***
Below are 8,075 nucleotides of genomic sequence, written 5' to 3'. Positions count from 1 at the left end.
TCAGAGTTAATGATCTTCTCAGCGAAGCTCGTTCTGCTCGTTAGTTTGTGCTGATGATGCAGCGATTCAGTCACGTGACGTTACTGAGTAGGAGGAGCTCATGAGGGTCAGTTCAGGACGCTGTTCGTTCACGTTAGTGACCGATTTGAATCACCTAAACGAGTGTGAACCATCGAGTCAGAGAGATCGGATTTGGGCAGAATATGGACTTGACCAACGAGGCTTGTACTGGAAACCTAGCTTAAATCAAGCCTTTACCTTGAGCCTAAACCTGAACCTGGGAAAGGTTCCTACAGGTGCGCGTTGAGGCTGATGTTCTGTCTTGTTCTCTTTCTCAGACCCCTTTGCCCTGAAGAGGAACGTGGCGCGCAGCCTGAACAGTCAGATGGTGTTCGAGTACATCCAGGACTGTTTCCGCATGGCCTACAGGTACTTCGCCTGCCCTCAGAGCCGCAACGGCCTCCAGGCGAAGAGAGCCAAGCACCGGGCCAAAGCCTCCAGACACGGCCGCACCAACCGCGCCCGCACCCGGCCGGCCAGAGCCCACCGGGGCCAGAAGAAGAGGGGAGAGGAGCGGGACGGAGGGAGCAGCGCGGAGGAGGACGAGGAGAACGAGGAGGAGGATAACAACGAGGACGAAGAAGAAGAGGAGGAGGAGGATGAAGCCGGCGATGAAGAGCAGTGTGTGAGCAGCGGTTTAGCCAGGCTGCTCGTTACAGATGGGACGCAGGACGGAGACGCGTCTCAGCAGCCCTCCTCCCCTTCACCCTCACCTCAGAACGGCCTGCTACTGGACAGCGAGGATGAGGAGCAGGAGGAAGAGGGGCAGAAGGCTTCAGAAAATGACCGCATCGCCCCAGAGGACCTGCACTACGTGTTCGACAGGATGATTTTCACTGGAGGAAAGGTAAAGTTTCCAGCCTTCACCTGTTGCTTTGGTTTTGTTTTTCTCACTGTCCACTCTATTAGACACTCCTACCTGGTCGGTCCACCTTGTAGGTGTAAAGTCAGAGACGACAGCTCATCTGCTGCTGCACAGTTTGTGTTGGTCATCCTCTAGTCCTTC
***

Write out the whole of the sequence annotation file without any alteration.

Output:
Below are 8,075 nucleotides of genomic sequence, written 5' to 3'. Positions count from 1 at the left end.
TCAGAGTTAATGATCTTCTCAGCGAAGCTCGTTCTGCTCGTTAGTTTGTGCTGATGATGCAGCGATTCAGTCACGTGACGTTACTGAGTAGGAGGAGCTCATGAGGGTCAGTTCAGGACGCTGTTCGTTCACGTTAGTGACCGATTTGAATCACCTAAACGAGTGTGAACCATCGAGTCAGAGAGATCGGATTTGGGCAGAATATGGACTTGACCAACGAGGCTTGTACTGGAAACCTAGCTTAAATCAAGCCTTTACCTTGAGCCTAAACCTGAACCTGGGAAAGGTTCCTACAGGTGCGCGTTGAGGCTGATGTTCTGTCTTGTTCTCTTTCTCAGACCCCTTTGCCCTGAAGAGGAACGTGGCGCGCAGCCTGAACAGTCAGATGGTGTTCGAGTACATCCAGGACTGTTTCCGCATGGCCTACAGGTACTTCGCCTGCCCTCAGAGCCGCAACGGCCTCCAGGCGAAGAGAGCCAAGCACCGGGCCAAAGCCTCCAGACACGGCCGCACCAACCGCGCCCGCACCCGGCCGGCCAGAGCCCACCGGGGCCAGAAGAAGAGGGGAGAGGAGCGGGACGGAGGGAGCAGCGCGGAGGAGGACGAGGAGAACGAGGAGGAGGATAACAACGAGGACGAAGAAGAAGAGGAGGAGGAGGATGAAGCCGGCGATGAAGAGCAGTGTGTGAGCAGCGGTTTAGCCAGGCTGCTCGTTACAGATGGGACGCAGGACGGAGACGCGTCTCAGCAGCCCTCCTCCCCTTCACCCTCACCTCAGAACGGCCTGCTACTGGACAGCGAGGATGAGGAGCAGGAGGAAGAGGGGCAGAAGGCTTCAGAAAATGACCGCATCGCCCCAGAGGACCTGCACTACGTGTTCGACAGGATGATTTTCACTGGAGGAAAGGTAAAGTTTCCAGCCTTCACCTGTTGCTTTGGTTTTGTTTTTCTCACTGTCCACTCTATTAGACACTCCTACCTGGTCGGTCCACCTTGTAGGTGTAAAGTCAGAGACGACAGCTCATCTGCTGCTGCACAGTTTGTGTTGGTCATCCTCTAGTCCTTC